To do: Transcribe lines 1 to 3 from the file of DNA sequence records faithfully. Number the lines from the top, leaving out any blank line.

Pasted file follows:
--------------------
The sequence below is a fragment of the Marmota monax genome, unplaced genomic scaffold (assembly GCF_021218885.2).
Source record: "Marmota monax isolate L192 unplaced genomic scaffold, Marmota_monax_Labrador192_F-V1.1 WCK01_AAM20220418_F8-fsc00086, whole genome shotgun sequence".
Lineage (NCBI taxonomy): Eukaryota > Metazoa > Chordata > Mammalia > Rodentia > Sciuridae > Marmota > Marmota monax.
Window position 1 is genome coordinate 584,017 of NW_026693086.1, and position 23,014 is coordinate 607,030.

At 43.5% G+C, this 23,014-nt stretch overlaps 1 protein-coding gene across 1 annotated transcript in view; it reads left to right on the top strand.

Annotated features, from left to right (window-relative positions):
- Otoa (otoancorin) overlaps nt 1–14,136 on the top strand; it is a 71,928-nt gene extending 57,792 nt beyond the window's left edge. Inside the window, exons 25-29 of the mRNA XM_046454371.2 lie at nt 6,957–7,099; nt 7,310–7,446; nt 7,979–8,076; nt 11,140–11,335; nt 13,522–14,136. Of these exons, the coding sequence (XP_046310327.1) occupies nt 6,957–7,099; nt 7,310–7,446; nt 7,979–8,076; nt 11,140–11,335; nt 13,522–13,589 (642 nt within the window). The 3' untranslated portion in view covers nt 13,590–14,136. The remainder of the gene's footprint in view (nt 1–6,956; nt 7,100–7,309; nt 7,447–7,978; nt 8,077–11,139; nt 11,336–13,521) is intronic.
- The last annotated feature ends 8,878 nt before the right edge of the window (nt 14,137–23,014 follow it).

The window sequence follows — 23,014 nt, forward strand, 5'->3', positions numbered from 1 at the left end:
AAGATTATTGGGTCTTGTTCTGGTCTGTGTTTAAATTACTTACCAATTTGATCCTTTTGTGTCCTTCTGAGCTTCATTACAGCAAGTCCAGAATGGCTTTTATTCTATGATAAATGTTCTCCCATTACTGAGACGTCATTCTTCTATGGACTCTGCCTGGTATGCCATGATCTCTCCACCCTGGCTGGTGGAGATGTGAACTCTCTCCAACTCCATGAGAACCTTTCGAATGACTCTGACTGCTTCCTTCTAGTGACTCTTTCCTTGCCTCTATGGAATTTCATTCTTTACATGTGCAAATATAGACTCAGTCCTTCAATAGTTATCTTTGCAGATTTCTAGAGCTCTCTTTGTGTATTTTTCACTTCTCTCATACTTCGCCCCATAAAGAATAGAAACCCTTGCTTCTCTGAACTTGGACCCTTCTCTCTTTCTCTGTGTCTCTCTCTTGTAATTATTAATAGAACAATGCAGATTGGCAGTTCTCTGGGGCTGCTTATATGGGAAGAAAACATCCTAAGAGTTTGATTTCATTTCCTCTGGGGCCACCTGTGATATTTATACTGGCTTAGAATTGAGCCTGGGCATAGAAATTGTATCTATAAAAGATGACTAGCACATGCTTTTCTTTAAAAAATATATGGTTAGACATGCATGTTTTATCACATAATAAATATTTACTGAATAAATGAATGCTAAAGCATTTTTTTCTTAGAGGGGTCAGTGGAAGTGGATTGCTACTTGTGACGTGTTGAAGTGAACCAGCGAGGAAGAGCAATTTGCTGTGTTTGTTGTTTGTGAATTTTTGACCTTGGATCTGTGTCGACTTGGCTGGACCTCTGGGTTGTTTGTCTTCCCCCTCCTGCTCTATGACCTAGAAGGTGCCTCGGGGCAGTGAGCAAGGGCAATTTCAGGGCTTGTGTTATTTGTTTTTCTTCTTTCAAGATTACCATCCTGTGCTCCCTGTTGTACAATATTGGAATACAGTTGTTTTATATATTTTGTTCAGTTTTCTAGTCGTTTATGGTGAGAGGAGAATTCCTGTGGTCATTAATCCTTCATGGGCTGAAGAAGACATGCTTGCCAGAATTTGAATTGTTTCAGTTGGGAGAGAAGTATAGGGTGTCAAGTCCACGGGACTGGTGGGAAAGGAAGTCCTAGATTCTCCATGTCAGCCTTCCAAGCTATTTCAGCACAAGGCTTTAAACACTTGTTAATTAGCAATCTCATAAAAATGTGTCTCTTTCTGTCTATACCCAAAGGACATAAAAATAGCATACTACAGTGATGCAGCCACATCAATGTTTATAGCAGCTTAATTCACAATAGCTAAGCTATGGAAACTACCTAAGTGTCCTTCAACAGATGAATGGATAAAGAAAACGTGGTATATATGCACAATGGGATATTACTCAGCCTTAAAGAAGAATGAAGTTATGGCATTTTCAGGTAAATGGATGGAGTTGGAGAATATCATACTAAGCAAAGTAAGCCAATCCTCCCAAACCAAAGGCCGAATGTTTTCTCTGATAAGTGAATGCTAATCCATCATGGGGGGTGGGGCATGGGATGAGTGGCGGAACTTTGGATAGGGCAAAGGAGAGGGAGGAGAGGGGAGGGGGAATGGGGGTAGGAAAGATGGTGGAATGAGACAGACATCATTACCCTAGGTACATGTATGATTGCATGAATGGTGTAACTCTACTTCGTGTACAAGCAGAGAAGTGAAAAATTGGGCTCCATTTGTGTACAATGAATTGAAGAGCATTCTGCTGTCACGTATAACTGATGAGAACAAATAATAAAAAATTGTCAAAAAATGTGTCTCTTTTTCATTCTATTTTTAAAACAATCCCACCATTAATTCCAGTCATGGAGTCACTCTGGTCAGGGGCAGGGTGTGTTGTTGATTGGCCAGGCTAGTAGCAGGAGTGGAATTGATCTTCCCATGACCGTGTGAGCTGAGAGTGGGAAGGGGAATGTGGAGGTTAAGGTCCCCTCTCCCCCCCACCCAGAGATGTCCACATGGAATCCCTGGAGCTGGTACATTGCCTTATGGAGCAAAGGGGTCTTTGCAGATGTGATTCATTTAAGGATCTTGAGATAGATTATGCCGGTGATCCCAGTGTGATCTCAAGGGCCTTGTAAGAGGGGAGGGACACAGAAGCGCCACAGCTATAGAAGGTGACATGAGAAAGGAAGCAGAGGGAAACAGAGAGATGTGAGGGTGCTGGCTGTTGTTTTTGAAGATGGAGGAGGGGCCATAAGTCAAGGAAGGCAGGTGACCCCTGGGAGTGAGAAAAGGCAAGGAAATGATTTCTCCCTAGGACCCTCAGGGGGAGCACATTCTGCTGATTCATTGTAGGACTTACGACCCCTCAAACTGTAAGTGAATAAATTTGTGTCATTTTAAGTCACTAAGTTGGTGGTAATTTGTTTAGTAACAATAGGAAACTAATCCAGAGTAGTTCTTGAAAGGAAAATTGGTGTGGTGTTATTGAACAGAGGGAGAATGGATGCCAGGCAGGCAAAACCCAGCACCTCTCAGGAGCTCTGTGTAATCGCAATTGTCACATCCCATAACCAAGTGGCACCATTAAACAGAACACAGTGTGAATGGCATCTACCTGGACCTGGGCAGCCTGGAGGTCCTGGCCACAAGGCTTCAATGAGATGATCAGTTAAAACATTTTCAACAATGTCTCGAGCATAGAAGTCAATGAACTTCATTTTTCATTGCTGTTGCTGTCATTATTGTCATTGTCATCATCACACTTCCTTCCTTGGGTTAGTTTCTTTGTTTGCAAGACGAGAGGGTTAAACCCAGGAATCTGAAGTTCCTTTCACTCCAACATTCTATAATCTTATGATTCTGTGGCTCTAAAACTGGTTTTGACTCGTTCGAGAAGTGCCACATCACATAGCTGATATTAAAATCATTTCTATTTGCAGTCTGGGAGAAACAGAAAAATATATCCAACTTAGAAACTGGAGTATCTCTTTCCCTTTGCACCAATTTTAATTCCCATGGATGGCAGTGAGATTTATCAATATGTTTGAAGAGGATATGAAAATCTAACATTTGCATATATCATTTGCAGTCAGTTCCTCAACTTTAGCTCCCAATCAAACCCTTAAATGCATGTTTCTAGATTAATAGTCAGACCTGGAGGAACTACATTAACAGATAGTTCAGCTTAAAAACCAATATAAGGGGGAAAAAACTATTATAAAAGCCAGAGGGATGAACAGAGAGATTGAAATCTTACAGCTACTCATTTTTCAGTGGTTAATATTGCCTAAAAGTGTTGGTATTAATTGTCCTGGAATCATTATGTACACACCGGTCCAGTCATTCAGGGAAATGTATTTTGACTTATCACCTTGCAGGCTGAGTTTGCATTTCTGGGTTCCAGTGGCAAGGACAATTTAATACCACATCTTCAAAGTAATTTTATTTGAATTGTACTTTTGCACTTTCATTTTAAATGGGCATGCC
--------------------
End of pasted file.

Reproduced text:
The sequence below is a fragment of the Marmota monax genome, unplaced genomic scaffold (assembly GCF_021218885.2).
Source record: "Marmota monax isolate L192 unplaced genomic scaffold, Marmota_monax_Labrador192_F-V1.1 WCK01_AAM20220418_F8-fsc00086, whole genome shotgun sequence".
Lineage (NCBI taxonomy): Eukaryota > Metazoa > Chordata > Mammalia > Rodentia > Sciuridae > Marmota > Marmota monax.